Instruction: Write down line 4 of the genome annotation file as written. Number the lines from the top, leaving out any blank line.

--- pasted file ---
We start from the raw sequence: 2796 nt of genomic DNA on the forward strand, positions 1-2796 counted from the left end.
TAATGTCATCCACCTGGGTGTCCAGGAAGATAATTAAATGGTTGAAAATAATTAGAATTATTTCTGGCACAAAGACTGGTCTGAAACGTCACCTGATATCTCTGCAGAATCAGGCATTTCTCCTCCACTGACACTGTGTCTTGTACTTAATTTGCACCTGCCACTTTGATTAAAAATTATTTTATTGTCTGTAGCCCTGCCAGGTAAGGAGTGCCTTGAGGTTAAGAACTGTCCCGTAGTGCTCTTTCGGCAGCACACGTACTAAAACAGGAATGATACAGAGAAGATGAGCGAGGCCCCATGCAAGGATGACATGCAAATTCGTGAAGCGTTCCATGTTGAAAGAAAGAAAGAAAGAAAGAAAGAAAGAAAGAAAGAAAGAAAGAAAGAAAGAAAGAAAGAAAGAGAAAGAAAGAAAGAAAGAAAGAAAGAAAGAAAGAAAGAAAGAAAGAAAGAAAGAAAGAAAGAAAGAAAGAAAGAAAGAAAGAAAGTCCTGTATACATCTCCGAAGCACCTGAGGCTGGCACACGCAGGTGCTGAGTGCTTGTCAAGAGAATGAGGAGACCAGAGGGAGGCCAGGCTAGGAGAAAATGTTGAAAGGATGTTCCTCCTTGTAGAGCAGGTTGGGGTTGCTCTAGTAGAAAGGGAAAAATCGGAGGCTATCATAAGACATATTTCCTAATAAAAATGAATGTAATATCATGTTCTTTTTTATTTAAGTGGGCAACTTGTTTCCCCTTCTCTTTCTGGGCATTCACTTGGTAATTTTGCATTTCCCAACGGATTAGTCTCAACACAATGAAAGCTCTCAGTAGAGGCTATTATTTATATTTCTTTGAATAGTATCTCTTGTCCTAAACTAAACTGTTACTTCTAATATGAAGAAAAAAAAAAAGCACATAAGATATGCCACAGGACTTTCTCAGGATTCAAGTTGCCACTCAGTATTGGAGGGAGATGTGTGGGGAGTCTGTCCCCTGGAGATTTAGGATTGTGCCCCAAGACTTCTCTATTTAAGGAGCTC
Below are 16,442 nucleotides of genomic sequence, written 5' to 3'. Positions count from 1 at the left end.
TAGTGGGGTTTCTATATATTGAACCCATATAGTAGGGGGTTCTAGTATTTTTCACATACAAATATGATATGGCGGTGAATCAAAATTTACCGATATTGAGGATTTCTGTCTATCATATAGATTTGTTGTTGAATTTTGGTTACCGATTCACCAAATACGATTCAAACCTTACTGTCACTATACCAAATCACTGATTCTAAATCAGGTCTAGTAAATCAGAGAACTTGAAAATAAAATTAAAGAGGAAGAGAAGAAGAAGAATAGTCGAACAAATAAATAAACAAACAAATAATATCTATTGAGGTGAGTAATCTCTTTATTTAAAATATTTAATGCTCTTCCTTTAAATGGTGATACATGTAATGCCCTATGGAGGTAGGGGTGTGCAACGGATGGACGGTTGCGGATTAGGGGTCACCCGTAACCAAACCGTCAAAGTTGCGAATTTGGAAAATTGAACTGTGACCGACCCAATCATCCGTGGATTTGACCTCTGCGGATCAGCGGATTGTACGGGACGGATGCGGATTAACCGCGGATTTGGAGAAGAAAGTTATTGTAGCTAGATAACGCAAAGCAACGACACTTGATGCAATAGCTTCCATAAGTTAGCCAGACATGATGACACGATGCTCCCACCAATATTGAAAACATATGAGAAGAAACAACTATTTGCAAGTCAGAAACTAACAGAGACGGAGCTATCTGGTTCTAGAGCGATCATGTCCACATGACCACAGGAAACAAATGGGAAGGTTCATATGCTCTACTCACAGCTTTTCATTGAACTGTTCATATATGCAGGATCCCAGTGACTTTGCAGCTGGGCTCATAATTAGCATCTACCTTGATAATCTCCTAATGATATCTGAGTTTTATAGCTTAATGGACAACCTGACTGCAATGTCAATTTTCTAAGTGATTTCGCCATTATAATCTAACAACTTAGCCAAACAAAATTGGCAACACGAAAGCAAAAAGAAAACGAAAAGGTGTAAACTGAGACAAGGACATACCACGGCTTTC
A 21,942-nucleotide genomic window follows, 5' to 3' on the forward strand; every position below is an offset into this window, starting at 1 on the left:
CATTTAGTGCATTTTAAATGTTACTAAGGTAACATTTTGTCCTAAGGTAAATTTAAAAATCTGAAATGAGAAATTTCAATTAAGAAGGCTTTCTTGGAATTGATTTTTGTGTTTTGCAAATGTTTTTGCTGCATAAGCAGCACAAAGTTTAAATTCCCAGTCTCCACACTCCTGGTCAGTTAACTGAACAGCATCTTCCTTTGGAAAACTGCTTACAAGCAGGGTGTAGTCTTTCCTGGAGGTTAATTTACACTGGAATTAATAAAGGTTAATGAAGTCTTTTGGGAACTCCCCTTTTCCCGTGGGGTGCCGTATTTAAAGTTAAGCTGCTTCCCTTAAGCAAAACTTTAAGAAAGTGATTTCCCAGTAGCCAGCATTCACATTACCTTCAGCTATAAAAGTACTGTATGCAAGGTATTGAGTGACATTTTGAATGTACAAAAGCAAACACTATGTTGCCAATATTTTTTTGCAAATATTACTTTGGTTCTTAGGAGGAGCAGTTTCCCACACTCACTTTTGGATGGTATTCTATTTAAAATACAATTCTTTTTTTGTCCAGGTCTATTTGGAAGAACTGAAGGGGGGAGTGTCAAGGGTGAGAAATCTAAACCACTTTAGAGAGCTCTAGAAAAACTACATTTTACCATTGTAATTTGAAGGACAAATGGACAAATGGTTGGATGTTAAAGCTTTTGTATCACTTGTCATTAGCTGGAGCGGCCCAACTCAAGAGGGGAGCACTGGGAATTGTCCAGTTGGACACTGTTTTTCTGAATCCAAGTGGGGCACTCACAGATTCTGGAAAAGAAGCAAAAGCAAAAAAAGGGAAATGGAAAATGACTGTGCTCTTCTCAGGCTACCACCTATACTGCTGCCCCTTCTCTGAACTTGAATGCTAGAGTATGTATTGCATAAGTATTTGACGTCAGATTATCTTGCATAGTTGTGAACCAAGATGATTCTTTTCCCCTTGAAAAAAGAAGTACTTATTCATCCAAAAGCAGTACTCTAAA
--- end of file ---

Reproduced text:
TAGTGGGGTTTCTATATATTGAACCCATATAGTAGGGGGTTCTAGTATTTTTCACATACAAATATGATATGGCGGTGAATCAAAATTTACCGATATTGAGGATTTCTGTCTATCATATAGATTTGTTGTTGAATTTTGGTTACCGATTCACCAAATACGATTCAAACCTTACTGTCACTATACCAAATCACTGATTCTAAATCAGGTCTAGTAAATCAGAGAACTTGAAAATAAAATTAAAGAGGAAGAGAAGAAGAAGAATAGTCGAACAAATAAATAAACAAACAAATAATATCTATTGAGGTGAGTAATCTCTTTATTTAAAATATTTAATGCTCTTCCTTTAAATGGTGATACATGTAATGCCCTATGGAGGTAGGGGTGTGCAACGGATGGACGGTTGCGGATTAGGGGTCACCCGTAACCAAACCGTCAAAGTTGCGAATTTGGAAAATTGAACTGTGACCGACCCAATCATCCGTGGATTTGACCTCTGCGGATCAGCGGATTGTACGGGACGGATGCGGATTAACCGCGGATTTGGAGAAGAAAGTTATTGTAGCTAGATAACGCAAAGCAACGACACTTGATGCAATAGCTTCCATAAGTTAGCCAGACATGATGACACGATGCTCCCACCAATATTGAAAACATATGAGAAGAAACAACTATTTGCAAGTCAGAAACTAACAGAGACGGAGCTATCTGGTTCTAGAGCGATCATGTCCACATGACCACAGGAAACAAATGGGAAGGTTCATATGCTCTACTCACAGCTTTTCATTGAACTGTTCATATATGCAGGATCCCAGTGACTTTGCAGCTGGGCTCATAATTAGCATCTACCTTGATAATCTCCTAATGATATCTGAGTTTTATAGCTTAATGGACAACCTGACTGCAATGTCAATTTTCTAAGTGATTTCGCCATTATAATCTAACAACTTAGCCAAACAAAATTGGCAACACGAAAGCAAAAAGAAAACGAAAAGGTGTAAACTGAGACAAGGACATACCACGGCTTTC